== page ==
This web site was put together as an experiment in airfoil selection for model R/C aircraft. As we're building our aircraft invariably the question of which airfoil to use comes up. We all have our favorites, but what others are available? What other ones are similar? We hope that this site helps address some of these questions.


Virtually all the airfoil data in the database was extracted from the University of Illinois at Urbana-Champaign Airfoil Coordinates Database. The data was extracted, processed (see below), and injected into this database and a web interface was put together to allow for easy browsing/searching.

The database was last updated on June 01, 2016 00:41. There currently are 1524 airfoils in the database.


The data for the various polar plots is generated automatically via an off-line script. The script extracts the airfoil data then uses Martin Hepperle's awesome Javafoil package. A fixed angle-of-attack range is used for all polar generation so any plots can be easily compared. The specifics of the modeling:

Stall model: Eppler
Transition model: Eppler, standard
Ground effects: No ground effect simulation
Aspect ratio: 0
Javafoil model parameters

The polar data is stored for plotting when a specific airfoil is selected. In addition to the polar data a few "characteristics" are also computed including the trailing edge angle, leading edge radius, top and bottom surface curvature and "similarities" to other airfoils. This additional information is stored in the database for searching.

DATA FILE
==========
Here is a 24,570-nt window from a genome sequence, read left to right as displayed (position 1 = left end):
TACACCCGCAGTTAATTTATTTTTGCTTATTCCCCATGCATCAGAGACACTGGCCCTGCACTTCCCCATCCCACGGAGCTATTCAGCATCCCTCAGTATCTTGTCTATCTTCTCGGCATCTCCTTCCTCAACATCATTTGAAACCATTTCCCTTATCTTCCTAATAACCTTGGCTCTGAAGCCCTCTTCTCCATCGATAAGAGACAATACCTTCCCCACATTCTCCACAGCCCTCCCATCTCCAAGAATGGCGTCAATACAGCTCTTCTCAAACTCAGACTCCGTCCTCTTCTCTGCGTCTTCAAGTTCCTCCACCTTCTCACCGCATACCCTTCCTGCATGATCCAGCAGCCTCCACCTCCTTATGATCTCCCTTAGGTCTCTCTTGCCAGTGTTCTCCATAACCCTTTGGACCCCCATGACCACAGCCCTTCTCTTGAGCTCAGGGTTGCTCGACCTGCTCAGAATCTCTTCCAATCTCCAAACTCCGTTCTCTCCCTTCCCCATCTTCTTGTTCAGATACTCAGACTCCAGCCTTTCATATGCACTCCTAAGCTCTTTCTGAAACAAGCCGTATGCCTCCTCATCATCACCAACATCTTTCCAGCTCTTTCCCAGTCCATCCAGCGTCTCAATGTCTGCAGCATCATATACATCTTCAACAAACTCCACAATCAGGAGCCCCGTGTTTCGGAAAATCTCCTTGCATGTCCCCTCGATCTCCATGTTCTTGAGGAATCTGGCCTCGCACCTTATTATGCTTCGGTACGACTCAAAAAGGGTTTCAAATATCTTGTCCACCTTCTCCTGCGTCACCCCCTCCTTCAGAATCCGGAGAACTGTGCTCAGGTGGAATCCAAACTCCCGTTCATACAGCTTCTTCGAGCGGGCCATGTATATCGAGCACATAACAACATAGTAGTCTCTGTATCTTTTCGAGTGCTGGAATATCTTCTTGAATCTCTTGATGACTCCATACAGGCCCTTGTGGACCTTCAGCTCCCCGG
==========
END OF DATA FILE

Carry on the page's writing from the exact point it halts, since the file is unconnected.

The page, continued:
The polar data for a given airfoil is plotted using the Chart Director package (I know, it's the demo version for now). The data generated by Javafoil is read and plotted on demand.


The various airfoil contours (thumbnails and plots) are generated by custom software. The curves are generated in SVG which is then converted to PNG for display in the browser.

The airfoil plot can include grid lines (yes, they can get "confused" during conversion to PNG - we're working on it), leading edge radius giude, and trailing edge protractor. The radius guide is intended to give an indication of the fitted radius (wide blue circle) as well as several reference circles (1%, 2% and 3% as thin black lines). The trailing edge protractor shows angle gradations of 1o (shortest lines), 5o (medium length lines), 10o (longest length lines).


To ease the layout - and make the site pretty - Olav Bjorkoy's Blueprint CSS framework is used. Check it out, it's really quite nice.